Russia Wants to Cooperate with Norway on Svalbard

- Russia will considerably reduce its military activity in the north during the next three to four years. Then our military modernization program is complete, Russia's Ambassador to Norway Teimuraz O. Ramishvili claims. (Photo: Hege Eilertsen)
Russia wants more cooperation with Norway on Svalbard, and the country is no stranger to walking into a Norwegian-Russian partnership to build a new fish processing plant on the island.

Russia wants more cooperation with Norway on Svalbard, and the country is no stranger to walking into a Norwegian-Russian partnership to build a new fish processing plant on the island.

- We are interested in constructive cooperation with the Norwegian side in connection with the Russian economic and scientific activities on Spitsbergen, the new Russian Ambassador to Norway, Teimuraz Otarovich Ramishvili, tells High North News.

- In general, we try to diversify our presence on the archipelago actively, developing tourism and science. We are interested in the Norwegian experience with diversification of its own presence on the archipelago, and we can look for cooperation in this area, for example through construction of a fish processing plant. The development of bilateral cooperation can be realized in connection with the development of the Russian Research Center on Spitsbergen, the ambassador says.

Unique international status

Several Norwegian actors, among them the former Board Member of Store Norske Spitsbergen Kulkompani AS (the local mining company), Johan Petter Barlindhaug , have expressed a view indicating that Svalbard could become a natural center of logistics in the polar areas in the years to come. The Russian Ambassador agrees.

Last autumn the author and Svalbard enthusiast Per Arne Totland argued that Svalbard is Norway's foreign policy Achilles' heel, and that we are heading into an era where Norway's position in Svalbard is at greater risk than ever before.

When High North News asks the new Russian Ambassador about whether Svalbard represents a security policy challenge in the relationship between Norway and Russia, he says:

- Considering the favorable geographical position, the climate conditions and the unique international legal status of Spitsbergen, the long-term, systematic and effective Russian presence on the archipelago meets the national interests of Russia.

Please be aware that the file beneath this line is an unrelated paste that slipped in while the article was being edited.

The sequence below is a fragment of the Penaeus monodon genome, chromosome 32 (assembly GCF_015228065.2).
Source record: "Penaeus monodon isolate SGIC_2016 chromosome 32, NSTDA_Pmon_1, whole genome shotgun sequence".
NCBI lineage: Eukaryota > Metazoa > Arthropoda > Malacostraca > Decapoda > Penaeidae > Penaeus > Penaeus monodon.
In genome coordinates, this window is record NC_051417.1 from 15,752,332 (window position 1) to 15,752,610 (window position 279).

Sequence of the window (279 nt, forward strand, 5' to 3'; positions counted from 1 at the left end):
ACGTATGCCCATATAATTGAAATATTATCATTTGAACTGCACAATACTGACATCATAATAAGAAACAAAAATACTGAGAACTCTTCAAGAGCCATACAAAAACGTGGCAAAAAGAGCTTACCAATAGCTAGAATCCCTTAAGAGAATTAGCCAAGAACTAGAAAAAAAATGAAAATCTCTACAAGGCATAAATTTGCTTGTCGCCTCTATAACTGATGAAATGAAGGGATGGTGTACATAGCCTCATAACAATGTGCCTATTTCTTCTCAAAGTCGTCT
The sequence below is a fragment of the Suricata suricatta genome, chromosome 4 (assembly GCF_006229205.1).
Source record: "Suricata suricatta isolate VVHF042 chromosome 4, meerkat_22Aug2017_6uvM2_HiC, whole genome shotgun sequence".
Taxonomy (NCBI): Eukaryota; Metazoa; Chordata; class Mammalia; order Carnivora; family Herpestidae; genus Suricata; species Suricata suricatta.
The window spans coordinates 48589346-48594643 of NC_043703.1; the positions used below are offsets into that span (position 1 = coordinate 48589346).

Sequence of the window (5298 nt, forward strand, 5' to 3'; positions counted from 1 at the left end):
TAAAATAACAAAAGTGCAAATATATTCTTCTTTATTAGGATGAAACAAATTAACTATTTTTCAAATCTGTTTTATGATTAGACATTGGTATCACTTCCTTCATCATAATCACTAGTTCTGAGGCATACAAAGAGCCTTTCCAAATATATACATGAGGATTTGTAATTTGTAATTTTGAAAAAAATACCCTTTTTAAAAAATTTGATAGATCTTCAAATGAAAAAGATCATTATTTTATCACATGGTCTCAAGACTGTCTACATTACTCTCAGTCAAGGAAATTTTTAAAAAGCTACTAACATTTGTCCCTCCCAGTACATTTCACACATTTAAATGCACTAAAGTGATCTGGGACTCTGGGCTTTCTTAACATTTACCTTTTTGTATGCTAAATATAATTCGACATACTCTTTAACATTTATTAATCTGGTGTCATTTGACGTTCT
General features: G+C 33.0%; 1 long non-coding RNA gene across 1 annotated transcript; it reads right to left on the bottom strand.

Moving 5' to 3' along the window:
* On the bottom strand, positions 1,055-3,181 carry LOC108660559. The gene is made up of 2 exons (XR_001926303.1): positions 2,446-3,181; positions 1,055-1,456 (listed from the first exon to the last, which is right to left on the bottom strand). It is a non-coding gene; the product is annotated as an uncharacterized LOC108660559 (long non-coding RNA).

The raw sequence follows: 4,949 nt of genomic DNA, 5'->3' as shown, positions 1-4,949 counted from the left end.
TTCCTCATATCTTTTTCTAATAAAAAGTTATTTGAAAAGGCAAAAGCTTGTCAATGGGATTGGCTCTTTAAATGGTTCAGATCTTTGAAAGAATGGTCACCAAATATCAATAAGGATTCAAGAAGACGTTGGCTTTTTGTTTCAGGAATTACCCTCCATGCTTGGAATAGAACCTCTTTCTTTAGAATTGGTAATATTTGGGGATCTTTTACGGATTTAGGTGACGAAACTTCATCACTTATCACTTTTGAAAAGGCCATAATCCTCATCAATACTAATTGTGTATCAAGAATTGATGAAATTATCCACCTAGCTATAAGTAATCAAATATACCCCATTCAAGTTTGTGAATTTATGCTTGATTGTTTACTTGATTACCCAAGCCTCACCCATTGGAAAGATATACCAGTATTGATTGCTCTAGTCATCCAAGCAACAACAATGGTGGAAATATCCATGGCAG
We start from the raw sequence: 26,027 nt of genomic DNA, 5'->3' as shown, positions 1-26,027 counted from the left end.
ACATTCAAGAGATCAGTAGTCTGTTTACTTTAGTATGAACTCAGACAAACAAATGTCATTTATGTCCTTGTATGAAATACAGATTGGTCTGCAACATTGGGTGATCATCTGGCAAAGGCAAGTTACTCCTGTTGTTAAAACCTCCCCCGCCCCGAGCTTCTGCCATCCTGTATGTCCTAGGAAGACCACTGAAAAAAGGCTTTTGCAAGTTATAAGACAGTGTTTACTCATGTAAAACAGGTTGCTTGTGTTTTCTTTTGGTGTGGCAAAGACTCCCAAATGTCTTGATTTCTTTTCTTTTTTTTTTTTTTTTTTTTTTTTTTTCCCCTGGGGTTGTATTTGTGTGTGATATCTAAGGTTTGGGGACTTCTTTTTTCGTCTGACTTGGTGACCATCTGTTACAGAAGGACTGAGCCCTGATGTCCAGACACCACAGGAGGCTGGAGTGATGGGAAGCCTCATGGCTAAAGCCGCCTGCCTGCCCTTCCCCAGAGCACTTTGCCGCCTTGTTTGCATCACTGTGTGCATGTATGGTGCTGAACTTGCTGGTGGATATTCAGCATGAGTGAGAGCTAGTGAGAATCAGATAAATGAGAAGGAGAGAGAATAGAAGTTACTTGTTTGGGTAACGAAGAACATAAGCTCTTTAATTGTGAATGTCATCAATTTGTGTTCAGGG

Long-term presence

- It is important that both coal mining and other economic activities support such a long-term presence. In Spitsbergen's coastal marine areas, significant utilization of biological resources of the Barents Sea is kept. There are also promising deposits of minerals and oil and gas in the region. The location of the archipelago provides unique possibilities for conducting scientific and practical research activities. In connection with active development of the Arctic and development of shipping along the Northern Sea Route, Spitsbergen may become the logistic center. The nature of the archipelago makes it a very attractive tourist destination, the Ambassador states.

Terje Aunevik savner en stemme som fanger opp alle nyansene og utfordringene svalbardsamfunnet står i og overfor. Han lanserer tanken om en egen stortingsrepresentant for Svalbard, og setter også spørsmålstegn ved eiendomsavdelingens sterke rolle.
Terje Aunevik, Chair in Svalbard Business Council and CEO in Pole Position Logistics, says Russia - as a real high arctic super power - a natural partner for Svalbard.

- Long and positive history

- We have always been open to cooperation, Chairman Terje Aunevik in Svalbard Business Council and CEO in Pole Position Logistics says.

- Norwegian-Russian people to people relations in the Arctic has a long positive history despite the changes in foreign policy from time to time, he adds.

- Just as Johan Petter (Barlindhaug, editorial note), as well as the ambassador is mentioning, I fully agree on the future perspective using Svalbard as a logistics hub in the arctic. I would actually go even further and say that Svalbard, and Longyearbyen in particular, has an huge potential in being test arena and showcase for new sustainable solutions both for business and society. We are already 44 nations presented here in Longyearbyen, and this dynamics is representing a real development force.

High expectations

- In this perspective I have high expectations that Norwegian government shows it responsibility in funding investments for the infrastructure needed, such as energy, ports, buildings etc. I have always meant that critical infrastructure should be a governmental task and ownership, and Svalbard is under Norwegian sovereignty. When infrastructure is in place – we can start developing together with bright minds from all over the world. Russia - as a real high arctic super power, is of course a natural partner for us, Aunevik says.